Yesterday, I mentioned that we’d talk about this. Introducing the letter r sound can be tricky, especially if a student is younger. However, if your child is going to learn to read they are going to have to learn to pronounce. The voice in their head likely sounds a lot like the voice they use, meaning that they are actually repeating in their heads the mispronunciation of words.
This means that, for some children, “rag” and “wag” sound the same in their minds. Do you see how this sort of thing will disrupt comprehension over time? Because we love them, we help them grow out of their pronunciation problems.
When E., who is now seven, was three, and he was reading “Dot” for the first time, we took a day off. Instead of reading lessons, we had roar-like-a-lion lessons.
And then we began to growl our words.
I wrote the words he could read (not many: rag, rot, rad, rat, ram, ran) on a giant white board and we growled them out. We were reading lions.
And from then on, he could pronounce his r’s properly, at least when he was reading. Sometimes, he slipped back into baby talk. Depending on the circumstance, I corrected him, or not. But when he was reading, he had to say it correctly.
Some children have more pronunciation problems than others. I am not a speech therapist. However, many habits can be broken by simple parental coaching. As a parent or instructor, you are going to have to think about how the sounds are made in your own mouth.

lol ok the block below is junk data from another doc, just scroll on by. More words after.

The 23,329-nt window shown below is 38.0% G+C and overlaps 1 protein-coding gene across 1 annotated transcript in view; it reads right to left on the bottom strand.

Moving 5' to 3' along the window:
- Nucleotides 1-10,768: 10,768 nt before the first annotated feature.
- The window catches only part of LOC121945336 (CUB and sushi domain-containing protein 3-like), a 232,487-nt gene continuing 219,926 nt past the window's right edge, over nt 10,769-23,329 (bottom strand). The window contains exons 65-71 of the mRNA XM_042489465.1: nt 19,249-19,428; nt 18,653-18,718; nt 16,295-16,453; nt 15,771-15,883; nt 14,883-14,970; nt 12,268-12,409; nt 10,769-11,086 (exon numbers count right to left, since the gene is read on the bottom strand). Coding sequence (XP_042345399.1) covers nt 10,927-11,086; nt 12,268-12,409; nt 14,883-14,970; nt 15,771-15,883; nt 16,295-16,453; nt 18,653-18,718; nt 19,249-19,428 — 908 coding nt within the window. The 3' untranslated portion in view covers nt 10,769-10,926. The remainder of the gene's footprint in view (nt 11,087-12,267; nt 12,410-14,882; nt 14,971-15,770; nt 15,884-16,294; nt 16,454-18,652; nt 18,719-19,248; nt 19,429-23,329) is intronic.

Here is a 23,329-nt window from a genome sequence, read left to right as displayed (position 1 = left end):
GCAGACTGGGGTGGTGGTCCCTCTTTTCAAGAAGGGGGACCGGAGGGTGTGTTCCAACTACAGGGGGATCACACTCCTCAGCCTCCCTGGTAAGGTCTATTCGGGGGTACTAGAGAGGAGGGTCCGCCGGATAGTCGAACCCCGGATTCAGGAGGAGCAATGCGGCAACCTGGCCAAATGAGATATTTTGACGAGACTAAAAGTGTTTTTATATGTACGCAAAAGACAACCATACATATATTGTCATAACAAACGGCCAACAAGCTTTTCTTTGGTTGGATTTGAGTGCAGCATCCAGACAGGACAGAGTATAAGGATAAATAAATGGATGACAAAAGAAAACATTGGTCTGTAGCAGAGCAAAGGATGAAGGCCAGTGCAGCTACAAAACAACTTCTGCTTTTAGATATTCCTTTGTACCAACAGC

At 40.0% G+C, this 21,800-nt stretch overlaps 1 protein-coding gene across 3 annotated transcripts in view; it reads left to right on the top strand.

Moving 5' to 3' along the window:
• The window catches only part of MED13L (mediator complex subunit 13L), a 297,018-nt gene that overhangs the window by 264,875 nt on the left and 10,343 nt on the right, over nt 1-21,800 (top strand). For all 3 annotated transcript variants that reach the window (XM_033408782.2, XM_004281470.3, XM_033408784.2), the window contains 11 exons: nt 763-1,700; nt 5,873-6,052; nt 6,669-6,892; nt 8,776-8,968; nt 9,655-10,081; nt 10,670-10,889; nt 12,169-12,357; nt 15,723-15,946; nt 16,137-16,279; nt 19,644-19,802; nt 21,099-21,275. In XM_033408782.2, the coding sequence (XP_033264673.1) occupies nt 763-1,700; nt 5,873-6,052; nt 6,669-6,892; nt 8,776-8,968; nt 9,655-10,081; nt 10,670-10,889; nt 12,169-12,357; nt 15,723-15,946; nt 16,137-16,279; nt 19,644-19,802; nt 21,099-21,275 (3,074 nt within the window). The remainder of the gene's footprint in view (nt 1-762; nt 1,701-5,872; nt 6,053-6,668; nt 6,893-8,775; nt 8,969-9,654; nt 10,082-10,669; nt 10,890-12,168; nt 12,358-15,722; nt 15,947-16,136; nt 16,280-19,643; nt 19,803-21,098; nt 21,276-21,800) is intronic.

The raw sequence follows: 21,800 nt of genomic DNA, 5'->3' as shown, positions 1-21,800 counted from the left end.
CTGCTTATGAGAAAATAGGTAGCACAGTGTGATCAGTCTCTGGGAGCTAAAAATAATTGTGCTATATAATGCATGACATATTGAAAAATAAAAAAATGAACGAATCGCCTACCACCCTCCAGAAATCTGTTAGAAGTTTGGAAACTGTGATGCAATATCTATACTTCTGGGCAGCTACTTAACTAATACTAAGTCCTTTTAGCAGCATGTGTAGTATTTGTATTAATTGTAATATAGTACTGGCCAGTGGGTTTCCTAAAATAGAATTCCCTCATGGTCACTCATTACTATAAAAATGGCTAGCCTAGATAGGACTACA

With r, the sides of your tongue press against your molars. Did you ever notice that? With soft-s, some children say it wrong because their tongues are simply in the wrong part of their mouths. They put their tongue where it belongs for the th sound, which means it is out in front of their top teeth, slightly pointing toward their top lip, with air running over the top of it, rather than back behind their top teeth, front part of the tongue flat against the front of the palate.
Have clean hands so that you can touch the proper part of the mouth or palate to show them where to put their tongues, if need be.
Make sure that they can hear the difference. Say w and then r and ask them if they can tell the difference. Then explain how to say r. Same with soft-s. Say th. Say s. Ask them to hear it, then explain how to say it, and then have them practice saying it correctly.
Baby talk is precious, I know. But a teenager who cannot pronounce words is a problem. When they start reading, we must take them to the next level in regard to what they are saying, for their own sake. Loving them means we cannot leave them babies forever.
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